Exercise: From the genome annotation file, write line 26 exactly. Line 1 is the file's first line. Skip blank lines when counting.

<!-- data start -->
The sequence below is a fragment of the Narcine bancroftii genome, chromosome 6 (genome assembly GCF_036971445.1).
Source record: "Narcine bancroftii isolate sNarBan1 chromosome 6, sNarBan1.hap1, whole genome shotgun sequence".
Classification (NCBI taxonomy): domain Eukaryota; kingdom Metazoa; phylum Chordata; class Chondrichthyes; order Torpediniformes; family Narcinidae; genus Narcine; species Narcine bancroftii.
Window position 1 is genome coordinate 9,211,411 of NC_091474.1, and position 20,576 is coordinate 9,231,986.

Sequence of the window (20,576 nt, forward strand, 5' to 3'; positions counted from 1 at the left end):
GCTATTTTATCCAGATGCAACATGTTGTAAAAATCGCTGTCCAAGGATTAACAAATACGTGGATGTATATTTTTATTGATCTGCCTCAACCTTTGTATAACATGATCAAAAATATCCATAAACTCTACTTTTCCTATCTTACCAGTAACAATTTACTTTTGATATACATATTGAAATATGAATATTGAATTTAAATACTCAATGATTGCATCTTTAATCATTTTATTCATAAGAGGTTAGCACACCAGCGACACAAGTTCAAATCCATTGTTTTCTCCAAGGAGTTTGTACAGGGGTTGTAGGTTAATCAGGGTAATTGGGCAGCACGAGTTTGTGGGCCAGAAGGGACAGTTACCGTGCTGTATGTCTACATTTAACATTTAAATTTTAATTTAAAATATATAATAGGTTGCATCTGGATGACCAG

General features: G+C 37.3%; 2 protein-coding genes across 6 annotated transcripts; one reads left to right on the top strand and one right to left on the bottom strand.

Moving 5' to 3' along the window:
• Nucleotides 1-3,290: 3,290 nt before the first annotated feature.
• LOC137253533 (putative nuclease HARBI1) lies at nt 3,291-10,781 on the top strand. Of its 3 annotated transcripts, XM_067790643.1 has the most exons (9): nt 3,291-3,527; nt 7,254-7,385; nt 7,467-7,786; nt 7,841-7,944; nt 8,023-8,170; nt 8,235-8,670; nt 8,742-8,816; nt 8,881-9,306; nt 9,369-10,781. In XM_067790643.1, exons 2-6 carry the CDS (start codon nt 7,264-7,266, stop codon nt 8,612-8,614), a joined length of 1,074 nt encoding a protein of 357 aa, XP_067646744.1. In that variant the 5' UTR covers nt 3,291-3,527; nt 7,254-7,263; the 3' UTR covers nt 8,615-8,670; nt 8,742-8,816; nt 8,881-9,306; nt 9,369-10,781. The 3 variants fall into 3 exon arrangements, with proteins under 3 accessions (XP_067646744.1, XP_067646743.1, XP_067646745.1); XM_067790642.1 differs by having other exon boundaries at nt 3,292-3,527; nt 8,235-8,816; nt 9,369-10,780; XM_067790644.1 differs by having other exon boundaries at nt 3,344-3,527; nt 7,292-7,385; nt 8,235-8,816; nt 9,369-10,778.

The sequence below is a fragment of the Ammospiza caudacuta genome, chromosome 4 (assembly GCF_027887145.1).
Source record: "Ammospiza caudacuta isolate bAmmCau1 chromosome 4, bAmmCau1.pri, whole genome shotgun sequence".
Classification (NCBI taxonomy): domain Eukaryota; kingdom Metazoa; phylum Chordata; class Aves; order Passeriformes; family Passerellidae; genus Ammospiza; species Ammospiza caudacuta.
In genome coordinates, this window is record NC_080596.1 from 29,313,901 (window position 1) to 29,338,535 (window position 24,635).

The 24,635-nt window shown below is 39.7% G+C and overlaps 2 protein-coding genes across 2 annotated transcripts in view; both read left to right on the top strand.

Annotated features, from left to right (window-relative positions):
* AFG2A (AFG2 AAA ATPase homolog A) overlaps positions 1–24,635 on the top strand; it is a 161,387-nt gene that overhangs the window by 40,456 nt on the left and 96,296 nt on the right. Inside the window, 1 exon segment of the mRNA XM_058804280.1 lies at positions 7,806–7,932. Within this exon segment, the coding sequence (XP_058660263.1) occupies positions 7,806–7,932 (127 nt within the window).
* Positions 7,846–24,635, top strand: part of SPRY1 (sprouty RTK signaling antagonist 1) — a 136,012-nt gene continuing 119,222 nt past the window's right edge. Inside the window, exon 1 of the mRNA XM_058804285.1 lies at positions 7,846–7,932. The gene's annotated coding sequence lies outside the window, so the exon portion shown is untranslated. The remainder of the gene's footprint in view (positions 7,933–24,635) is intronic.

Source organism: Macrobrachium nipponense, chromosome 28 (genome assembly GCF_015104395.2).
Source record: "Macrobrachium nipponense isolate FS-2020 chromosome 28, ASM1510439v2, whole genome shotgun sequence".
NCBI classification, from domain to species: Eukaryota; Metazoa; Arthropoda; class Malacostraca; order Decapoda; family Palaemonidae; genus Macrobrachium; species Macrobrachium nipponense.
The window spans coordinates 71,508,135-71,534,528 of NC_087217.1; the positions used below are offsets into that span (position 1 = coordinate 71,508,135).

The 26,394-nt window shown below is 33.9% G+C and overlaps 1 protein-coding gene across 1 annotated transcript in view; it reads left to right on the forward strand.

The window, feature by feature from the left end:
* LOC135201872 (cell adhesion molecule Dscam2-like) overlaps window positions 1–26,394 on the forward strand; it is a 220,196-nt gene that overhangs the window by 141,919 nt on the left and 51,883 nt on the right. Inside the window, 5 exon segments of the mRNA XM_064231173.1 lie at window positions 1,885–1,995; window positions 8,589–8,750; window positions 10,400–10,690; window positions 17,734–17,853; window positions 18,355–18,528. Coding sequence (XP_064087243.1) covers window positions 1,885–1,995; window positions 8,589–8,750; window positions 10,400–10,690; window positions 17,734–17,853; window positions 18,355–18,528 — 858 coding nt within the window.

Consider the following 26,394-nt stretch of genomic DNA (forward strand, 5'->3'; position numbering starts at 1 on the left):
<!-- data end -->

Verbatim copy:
Consider the following 26,394-nt stretch of genomic DNA (forward strand, 5'->3'; position numbering starts at 1 on the left):